The metabolic network of a cell represents the catabolic and anabolic reactions that interconvert small molecules (metabolites) through the activity of enzymes, transporters and non-catalyzed chemical reactions. Our understanding of individual metabolic networks is increasing as we learn more about the enzymes that are active in particular cells under particular conditions and as technologies advance to allow detailed measurements of the cellular metabolome. Metabolic network databases are of increasing importance in allowing us to contextualise data sets emerging from transcriptomic, proteomic and metabolomic experiments. Here we present a dynamic database, TrypanoCyc (http://www.metexplore.fr/trypanocyc/), which describes the generic and condition-specific metabolic network of Trypanosoma brucei, a parasitic protozoan responsible for human and animal African trypanosomiasis. In addition to enabling navigation through the BioCyc-based TrypanoCyc interface, we have also implemented a network-based representation of the information through MetExplore, yielding a novel environment in which to visualise the metabolism of this important parasite.
Co- and post-translational N-myristoylation is known to play a role in the correct subcellular localization of specific proteins in eukaryotes. The enzyme that catalyses this reaction, NMT (N-myristoyltransferase), has been pharmacologically validated as a drug target in the African trypanosome, Trypanosoma brucei. In the present study, we evaluate NMT as a potential drug target in Trypanosoma cruzi, the causative agent of Chagas’ disease, using chemical and genetic approaches. Replacement of both allelic copies of TcNMT (T. cruzi NMT) was only possible in the presence of a constitutively expressed ectopic copy of the gene, indicating that this gene is essential for survival of T. cruzi epimastigotes. The pyrazole sulphonamide NMT inhibitor DDD85646 is 13–23-fold less potent against recombinant TcNMT than TbNMT (T. brucei NMT), with Ki values of 12.7 and 22.8 nM respectively, by scintillation proximity or coupled assay methods. DDD85646 also inhibits growth of T. cruzi epimastigotes (EC50=6.9 μM), but is ~1000-fold less potent than that reported for T. brucei. On-target activity is demonstrated by shifts in cell potency in lines that over- and under-express NMT and by inhibition of intracellular N-myristoylation of several proteins in a dose-dependent manner. Collectively, our findings suggest that N-myristoylation is an essential and druggable target in T. cruzi.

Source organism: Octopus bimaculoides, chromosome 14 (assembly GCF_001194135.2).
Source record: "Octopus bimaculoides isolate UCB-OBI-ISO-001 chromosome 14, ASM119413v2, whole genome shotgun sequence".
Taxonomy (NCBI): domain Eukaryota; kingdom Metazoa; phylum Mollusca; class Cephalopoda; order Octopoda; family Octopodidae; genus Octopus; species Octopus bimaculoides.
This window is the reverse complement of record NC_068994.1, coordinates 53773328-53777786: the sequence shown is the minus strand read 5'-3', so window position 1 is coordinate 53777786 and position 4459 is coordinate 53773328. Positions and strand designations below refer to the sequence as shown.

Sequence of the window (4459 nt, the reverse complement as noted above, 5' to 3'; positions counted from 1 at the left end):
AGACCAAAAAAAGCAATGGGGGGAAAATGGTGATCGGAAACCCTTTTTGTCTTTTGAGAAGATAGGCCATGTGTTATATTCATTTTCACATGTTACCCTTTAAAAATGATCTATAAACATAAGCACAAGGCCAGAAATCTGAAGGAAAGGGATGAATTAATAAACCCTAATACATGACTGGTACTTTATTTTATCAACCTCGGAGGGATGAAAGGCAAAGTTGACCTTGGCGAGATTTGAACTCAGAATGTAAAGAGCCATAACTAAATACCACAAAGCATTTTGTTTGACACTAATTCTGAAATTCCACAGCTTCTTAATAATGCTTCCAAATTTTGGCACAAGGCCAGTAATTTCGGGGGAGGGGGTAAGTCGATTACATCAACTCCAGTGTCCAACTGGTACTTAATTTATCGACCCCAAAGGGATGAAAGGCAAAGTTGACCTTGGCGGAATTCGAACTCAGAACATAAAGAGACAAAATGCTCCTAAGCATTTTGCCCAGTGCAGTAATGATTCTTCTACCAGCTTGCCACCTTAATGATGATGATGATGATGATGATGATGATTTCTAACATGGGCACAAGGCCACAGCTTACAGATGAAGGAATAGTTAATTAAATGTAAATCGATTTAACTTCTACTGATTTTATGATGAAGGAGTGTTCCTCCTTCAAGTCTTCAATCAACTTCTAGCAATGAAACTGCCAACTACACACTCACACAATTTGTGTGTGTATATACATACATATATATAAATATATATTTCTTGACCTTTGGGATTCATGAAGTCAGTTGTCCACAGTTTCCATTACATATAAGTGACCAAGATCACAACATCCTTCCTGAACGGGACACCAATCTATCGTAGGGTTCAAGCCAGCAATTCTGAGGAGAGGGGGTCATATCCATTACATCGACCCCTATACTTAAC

The present study shows that N-myristoyltransferase is essential for growth of Trypanosoma cruzi, the parasite responsible for Chagas’ disease. The kinetic properties of the enzyme are described along with evidence that growth is specifically inhibited by blocking N-myristoylation in the parasite.
Chagas’ disease; click chemistry; drug target; N-myristoylation; Trypanosoma cruzi; validation; CAP5.5, cytoskeleton-associated protein 5.5; DIG, digoxigenin; DKO, double knockout; DMEM, Dulbecco’s modified Eagle’s medium; HYG, hygromycin phosphotransferase; NMT, N-myristoyltransferase; NMTOE, NMT overexpressor; PAC, puromycin N-acetyltransferase; RTH/FBS, RPMI 1640 medium supplemented with trypticase, haemin, Hepes and 10% heat-inactivated FBS; SKO, single knockout; TbNMT, Trypanosoma brucei NMT; TCEP, tris-(2-carboxyethyl)phosphine; TcNMT, Trypanosoma cruzi NMT; TcTryR, Trypanosoma cruzi trypanothione reductase; WT, wild-type
Formation of Bacillus subtilis biofilms, consisting of cells encapsulated within an extracellular matrix of exopolysaccharide and protein, requires the polyamine spermidine. A recent study reported that (1) related polyamine norspermidine is synthesized by B. subtilis using the equivalent of the Vibrio cholerae biosynthetic pathway, (2) exogenous norspermidine at 25 μM prevents B. subtilis biofilm formation, (3) endogenous norspermidine is present in biofilms at 50–80 μM, and (4) norspermidine prevents biofilm formation by condensing biofilm exopolysaccharide. In contrast, we find that, at concentrations up to 200 μM, exogenous norspermidine promotes biofilm formation. We find that norspermidine is absent in wild-type B. subtilis biofilms at all stages, and higher concentrations of exogenous norspermidine eventually inhibit planktonic growth and biofilm formation in an exopolysaccharide-independent manner. Moreover, orthologs of the V. cholerae norspermidine biosynthetic pathway are absent from B. subtilis, confirming that norspermidine is not physiologically relevant to biofilm function in this species.
•Norspermidine is not found or synthesized in Bacillus subtilis biofilms•Exogenous norspermidine inhibits growth of wild-type cells•Exogenous norspermidine inhibits growth of exopolysaccharide-deficient cells•Lower levels of exogenous norspermidine promote biofilm formation
It has been reported that norspermidine is synthesized by the bacterium Bacillus subtilis and inhibits biofilm formation by condensing exopolysaccharide. Now it is shown that norspermidine is not synthesized by B. subtilis, and high levels of exogenous norspermidine inhibit cell growth in an exopolysaccharide-independent manner.